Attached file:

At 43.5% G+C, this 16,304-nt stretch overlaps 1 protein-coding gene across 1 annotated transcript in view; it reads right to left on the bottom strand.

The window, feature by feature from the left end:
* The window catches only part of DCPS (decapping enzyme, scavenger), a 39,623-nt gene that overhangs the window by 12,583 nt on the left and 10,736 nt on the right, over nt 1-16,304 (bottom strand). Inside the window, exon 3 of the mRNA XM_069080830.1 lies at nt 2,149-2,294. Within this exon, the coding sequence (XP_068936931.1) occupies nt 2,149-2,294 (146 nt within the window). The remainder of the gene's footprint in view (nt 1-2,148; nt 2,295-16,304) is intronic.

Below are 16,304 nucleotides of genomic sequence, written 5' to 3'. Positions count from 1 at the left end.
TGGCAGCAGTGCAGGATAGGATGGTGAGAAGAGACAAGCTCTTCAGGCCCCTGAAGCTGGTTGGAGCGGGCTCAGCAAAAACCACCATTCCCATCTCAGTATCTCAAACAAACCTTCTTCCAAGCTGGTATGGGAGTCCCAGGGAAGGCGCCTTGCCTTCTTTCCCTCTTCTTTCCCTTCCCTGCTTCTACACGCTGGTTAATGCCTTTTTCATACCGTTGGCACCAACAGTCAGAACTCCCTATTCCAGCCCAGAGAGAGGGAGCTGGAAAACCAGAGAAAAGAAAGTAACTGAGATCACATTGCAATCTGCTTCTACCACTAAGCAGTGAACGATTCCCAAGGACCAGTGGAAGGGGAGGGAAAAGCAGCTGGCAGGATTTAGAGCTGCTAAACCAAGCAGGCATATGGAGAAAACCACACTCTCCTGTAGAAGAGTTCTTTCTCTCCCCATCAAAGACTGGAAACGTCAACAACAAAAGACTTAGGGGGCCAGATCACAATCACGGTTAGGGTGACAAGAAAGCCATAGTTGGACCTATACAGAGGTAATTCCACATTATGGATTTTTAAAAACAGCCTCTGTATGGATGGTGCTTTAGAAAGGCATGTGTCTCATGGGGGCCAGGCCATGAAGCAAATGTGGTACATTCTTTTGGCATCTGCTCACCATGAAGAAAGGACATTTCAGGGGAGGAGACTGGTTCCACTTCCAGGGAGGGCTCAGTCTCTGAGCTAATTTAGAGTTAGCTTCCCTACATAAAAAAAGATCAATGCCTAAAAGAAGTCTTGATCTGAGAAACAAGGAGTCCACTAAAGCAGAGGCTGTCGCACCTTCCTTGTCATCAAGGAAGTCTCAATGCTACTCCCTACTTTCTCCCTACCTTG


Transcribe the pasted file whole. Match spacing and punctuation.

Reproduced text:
At 43.5% G+C, this 16,304-nt stretch overlaps 1 protein-coding gene across 1 annotated transcript in view; it reads right to left on the bottom strand.

The window, feature by feature from the left end:
* The window catches only part of DCPS (decapping enzyme, scavenger), a 39,623-nt gene that overhangs the window by 12,583 nt on the left and 10,736 nt on the right, over nt 1-16,304 (bottom strand). Inside the window, exon 3 of the mRNA XM_069080830.1 lies at nt 2,149-2,294. Within this exon, the coding sequence (XP_068936931.1) occupies nt 2,149-2,294 (146 nt within the window). The remainder of the gene's footprint in view (nt 1-2,148; nt 2,295-16,304) is intronic.

Below are 16,304 nucleotides of genomic sequence, written 5' to 3'. Positions count from 1 at the left end.
TGGCAGCAGTGCAGGATAGGATGGTGAGAAGAGACAAGCTCTTCAGGCCCCTGAAGCTGGTTGGAGCGGGCTCAGCAAAAACCACCATTCCCATCTCAGTATCTCAAACAAACCTTCTTCCAAGCTGGTATGGGAGTCCCAGGGAAGGCGCCTTGCCTTCTTTCCCTCTTCTTTCCCTTCCCTGCTTCTACACGCTGGTTAATGCCTTTTTCATACCGTTGGCACCAACAGTCAGAACTCCCTATTCCAGCCCAGAGAGAGGGAGCTGGAAAACCAGAGAAAAGAAAGTAACTGAGATCACATTGCAATCTGCTTCTACCACTAAGCAGTGAACGATTCCCAAGGACCAGTGGAAGGGGAGGGAAAAGCAGCTGGCAGGATTTAGAGCTGCTAAACCAAGCAGGCATATGGAGAAAACCACACTCTCCTGTAGAAGAGTTCTTTCTCTCCCCATCAAAGACTGGAAACGTCAACAACAAAAGACTTAGGGGGCCAGATCACAATCACGGTTAGGGTGACAAGAAAGCCATAGTTGGACCTATACAGAGGTAATTCCACATTATGGATTTTTAAAAACAGCCTCTGTATGGATGGTGCTTTAGAAAGGCATGTGTCTCATGGGGGCCAGGCCATGAAGCAAATGTGGTACATTCTTTTGGCATCTGCTCACCATGAAGAAAGGACATTTCAGGGGAGGAGACTGGTTCCACTTCCAGGGAGGGCTCAGTCTCTGAGCTAATTTAGAGTTAGCTTCCCTACATAAAAAAAGATCAATGCCTAAAAGAAGTCTTGATCTGAGAAACAAGGAGTCCACTAAAGCAGAGGCTGTCGCACCTTCCTTGTCATCAAGGAAGTCTCAATGCTACTCCCTACTTTCTCCCTACCTTG